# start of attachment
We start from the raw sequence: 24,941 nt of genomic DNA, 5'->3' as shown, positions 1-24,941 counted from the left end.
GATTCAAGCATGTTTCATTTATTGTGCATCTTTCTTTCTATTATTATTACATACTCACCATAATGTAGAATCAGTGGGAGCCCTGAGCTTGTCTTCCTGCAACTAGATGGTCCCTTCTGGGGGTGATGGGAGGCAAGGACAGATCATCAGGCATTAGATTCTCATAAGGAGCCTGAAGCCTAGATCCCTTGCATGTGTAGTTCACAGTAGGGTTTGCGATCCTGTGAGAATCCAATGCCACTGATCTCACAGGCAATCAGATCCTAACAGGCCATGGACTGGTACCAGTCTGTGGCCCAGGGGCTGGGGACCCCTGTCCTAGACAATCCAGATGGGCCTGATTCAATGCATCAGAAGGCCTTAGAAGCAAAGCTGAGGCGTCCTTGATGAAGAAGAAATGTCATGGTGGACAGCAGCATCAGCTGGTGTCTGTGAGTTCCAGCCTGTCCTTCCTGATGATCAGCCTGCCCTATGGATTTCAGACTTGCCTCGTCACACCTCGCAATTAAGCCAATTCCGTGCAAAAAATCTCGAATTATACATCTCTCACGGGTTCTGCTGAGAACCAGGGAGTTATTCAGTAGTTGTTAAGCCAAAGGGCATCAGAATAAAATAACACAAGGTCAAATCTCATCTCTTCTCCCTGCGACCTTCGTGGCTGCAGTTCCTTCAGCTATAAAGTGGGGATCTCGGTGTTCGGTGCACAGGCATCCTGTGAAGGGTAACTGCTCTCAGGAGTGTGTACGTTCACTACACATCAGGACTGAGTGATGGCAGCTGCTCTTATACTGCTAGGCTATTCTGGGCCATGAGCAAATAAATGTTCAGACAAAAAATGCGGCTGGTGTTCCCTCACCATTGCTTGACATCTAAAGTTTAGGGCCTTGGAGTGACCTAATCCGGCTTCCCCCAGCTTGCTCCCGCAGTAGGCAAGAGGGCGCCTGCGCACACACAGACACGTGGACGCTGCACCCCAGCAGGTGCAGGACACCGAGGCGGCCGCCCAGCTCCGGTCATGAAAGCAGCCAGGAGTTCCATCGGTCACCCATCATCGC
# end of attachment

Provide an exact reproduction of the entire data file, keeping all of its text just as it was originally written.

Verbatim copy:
We start from the raw sequence: 24,941 nt of genomic DNA, 5'->3' as shown, positions 1-24,941 counted from the left end.
GATTCAAGCATGTTTCATTTATTGTGCATCTTTCTTTCTATTATTATTACATACTCACCATAATGTAGAATCAGTGGGAGCCCTGAGCTTGTCTTCCTGCAACTAGATGGTCCCTTCTGGGGGTGATGGGAGGCAAGGACAGATCATCAGGCATTAGATTCTCATAAGGAGCCTGAAGCCTAGATCCCTTGCATGTGTAGTTCACAGTAGGGTTTGCGATCCTGTGAGAATCCAATGCCACTGATCTCACAGGCAATCAGATCCTAACAGGCCATGGACTGGTACCAGTCTGTGGCCCAGGGGCTGGGGACCCCTGTCCTAGACAATCCAGATGGGCCTGATTCAATGCATCAGAAGGCCTTAGAAGCAAAGCTGAGGCGTCCTTGATGAAGAAGAAATGTCATGGTGGACAGCAGCATCAGCTGGTGTCTGTGAGTTCCAGCCTGTCCTTCCTGATGATCAGCCTGCCCTATGGATTTCAGACTTGCCTCGTCACACCTCGCAATTAAGCCAATTCCGTGCAAAAAATCTCGAATTATACATCTCTCACGGGTTCTGCTGAGAACCAGGGAGTTATTCAGTAGTTGTTAAGCCAAAGGGCATCAGAATAAAATAACACAAGGTCAAATCTCATCTCTTCTCCCTGCGACCTTCGTGGCTGCAGTTCCTTCAGCTATAAAGTGGGGATCTCGGTGTTCGGTGCACAGGCATCCTGTGAAGGGTAACTGCTCTCAGGAGTGTGTACGTTCACTACACATCAGGACTGAGTGATGGCAGCTGCTCTTATACTGCTAGGCTATTCTGGGCCATGAGCAAATAAATGTTCAGACAAAAAATGCGGCTGGTGTTCCCTCACCATTGCTTGACATCTAAAGTTTAGGGCCTTGGAGTGACCTAATCCGGCTTCCCCCAGCTTGCTCCCGCAGTAGGCAAGAGGGCGCCTGCGCACACACAGACACGTGGACGCTGCACCCCAGCAGGTGCAGGACACCGAGGCGGCCGCCCAGCTCCGGTCATGAAAGCAGCCAGGAGTTCCATCGGTCACCCATCATCGC